Does your body need a spring cleaning? A small but growing number
of doctors believe that this may be a good idea. The internal cleansing program
- called detoxification, or detox, in natural medicine - is designed to rid
the body of harmful chemicals that may be causing fatigue, aches and pains,
digestive upset, or less-than-optimal health. Consumers, too, are embracing
detox. Stores are full of pills, powders, teas, and creams that claim to "cleanse
the skin and colon," "purify the blood," and "flush out toxins."
The concept sounds appealing. Detoxification, proponents claim, is like
an oil change for the body, eliminating harmful poisons and natural waste
products that can build up in the liver, skin, gut, and other areas. Cleansing
is achieved through various regimens, including modified fasting, saunas,
and a range of vitamins, herbs, and nutrients.
Avoid dairy, wheat, and other foods that may trigger allergies, for
example, and you give the colon a rejuvenating rest. Or take an herb such
as milk thistle to boost the liver - the body's main organ of detoxification,
which filters and cleans the blood - and you'll speed up the elimination of
all kinds of toxins. Cleanse, nourish, and rest your body - even for only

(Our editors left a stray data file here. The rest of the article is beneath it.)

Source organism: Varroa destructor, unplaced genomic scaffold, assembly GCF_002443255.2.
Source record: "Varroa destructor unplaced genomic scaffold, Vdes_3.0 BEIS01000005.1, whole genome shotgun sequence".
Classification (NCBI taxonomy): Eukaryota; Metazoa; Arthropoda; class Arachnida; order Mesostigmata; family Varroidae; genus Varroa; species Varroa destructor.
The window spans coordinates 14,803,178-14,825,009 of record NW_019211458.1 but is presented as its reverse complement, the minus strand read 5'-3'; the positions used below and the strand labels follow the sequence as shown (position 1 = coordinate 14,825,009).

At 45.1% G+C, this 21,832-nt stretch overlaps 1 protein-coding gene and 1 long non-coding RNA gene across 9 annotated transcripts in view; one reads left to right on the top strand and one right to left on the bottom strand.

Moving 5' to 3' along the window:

a day or two, the argument goes - and you'll enhance its natural restorative
powers, helping to fend off illness.
Detoxification is not a new idea. For centuries, different cultures have
promoted fasting and dietary restrictions for therapeutic and religious purposes.
And detoxifying spa treatments have long been offered in Europe under
medical supervision. But most doctors in the U.S. are not familiar with the
concept. And many of those who are remain skeptical, partly because of a dearth
of scientific data.
Although a handful of reports support the benefits of detoxification, rigorous
studies are lacking. One commonly cited report from the Eighties found that
fasting speeded recovery in people who had accidentally ingested cooking
oil laced with industrial poisons (American Journal of Industrial Medicine,
1984). Another found that dietary changes and saunas helped to reverse
memory and nerve problems in firemen who had inhaled toxic chemicals in
an electrical fire (Archives of Environmental Health, 1989). An NIH-sponsored
trial of detoxification for patients with advanced pancreatic cancer is currently
under way at Columbia University in New York. Should the results prove positive,
more doctors will take a closer look.
Seven-Day Detox Plan
Still, many physicians schooled in natural medicine
advise routine detoxification for their patients. All
the smog, pesticides, heavy metals, and pollutants
now crowding our environment, they say, give the
recommendation current urgency. "We are the first
generation to be exposed to so many toxins; they
overload our natural detoxification system," says
Frank Lipman, M.D., a holistic practitioner in New
York City who recommends detox at least once or
twice a year for almost all his patients. Spring, a
season of renewal in the natural world, is an